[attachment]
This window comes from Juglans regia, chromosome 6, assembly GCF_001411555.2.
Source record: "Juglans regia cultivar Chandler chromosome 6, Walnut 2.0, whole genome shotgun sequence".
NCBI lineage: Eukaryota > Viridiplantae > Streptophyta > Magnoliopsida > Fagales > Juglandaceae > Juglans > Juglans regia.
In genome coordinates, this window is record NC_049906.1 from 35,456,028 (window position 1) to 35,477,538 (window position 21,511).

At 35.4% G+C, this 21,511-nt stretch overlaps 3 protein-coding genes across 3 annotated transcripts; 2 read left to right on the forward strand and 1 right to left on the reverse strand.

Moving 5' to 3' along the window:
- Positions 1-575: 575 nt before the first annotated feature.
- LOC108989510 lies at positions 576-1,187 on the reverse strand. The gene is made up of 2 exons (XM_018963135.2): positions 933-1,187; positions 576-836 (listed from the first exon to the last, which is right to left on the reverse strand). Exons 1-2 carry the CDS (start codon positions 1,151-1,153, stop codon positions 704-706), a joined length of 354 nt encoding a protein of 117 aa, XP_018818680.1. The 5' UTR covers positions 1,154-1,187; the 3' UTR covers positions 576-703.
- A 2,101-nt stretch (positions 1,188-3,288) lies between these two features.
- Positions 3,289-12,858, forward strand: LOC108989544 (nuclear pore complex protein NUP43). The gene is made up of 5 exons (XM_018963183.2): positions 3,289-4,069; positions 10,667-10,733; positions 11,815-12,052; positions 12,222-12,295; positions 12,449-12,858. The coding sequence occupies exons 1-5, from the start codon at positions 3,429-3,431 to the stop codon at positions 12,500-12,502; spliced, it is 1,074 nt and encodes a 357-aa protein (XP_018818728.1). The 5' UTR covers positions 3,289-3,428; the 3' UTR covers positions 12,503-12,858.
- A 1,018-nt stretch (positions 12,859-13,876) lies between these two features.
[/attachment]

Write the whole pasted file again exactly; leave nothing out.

This window comes from Juglans regia, chromosome 6, assembly GCF_001411555.2.
Source record: "Juglans regia cultivar Chandler chromosome 6, Walnut 2.0, whole genome shotgun sequence".
NCBI lineage: Eukaryota > Viridiplantae > Streptophyta > Magnoliopsida > Fagales > Juglandaceae > Juglans > Juglans regia.
In genome coordinates, this window is record NC_049906.1 from 35,456,028 (window position 1) to 35,477,538 (window position 21,511).

At 35.4% G+C, this 21,511-nt stretch overlaps 3 protein-coding genes across 3 annotated transcripts; 2 read left to right on the forward strand and 1 right to left on the reverse strand.

Moving 5' to 3' along the window:
- Positions 1-575: 575 nt before the first annotated feature.
- LOC108989510 lies at positions 576-1,187 on the reverse strand. The gene is made up of 2 exons (XM_018963135.2): positions 933-1,187; positions 576-836 (listed from the first exon to the last, which is right to left on the reverse strand). Exons 1-2 carry the CDS (start codon positions 1,151-1,153, stop codon positions 704-706), a joined length of 354 nt encoding a protein of 117 aa, XP_018818680.1. The 5' UTR covers positions 1,154-1,187; the 3' UTR covers positions 576-703.
- A 2,101-nt stretch (positions 1,188-3,288) lies between these two features.
- Positions 3,289-12,858, forward strand: LOC108989544 (nuclear pore complex protein NUP43). The gene is made up of 5 exons (XM_018963183.2): positions 3,289-4,069; positions 10,667-10,733; positions 11,815-12,052; positions 12,222-12,295; positions 12,449-12,858. The coding sequence occupies exons 1-5, from the start codon at positions 3,429-3,431 to the stop codon at positions 12,500-12,502; spliced, it is 1,074 nt and encodes a 357-aa protein (XP_018818728.1). The 5' UTR covers positions 3,289-3,428; the 3' UTR covers positions 12,503-12,858.
- A 1,018-nt stretch (positions 12,859-13,876) lies between these two features.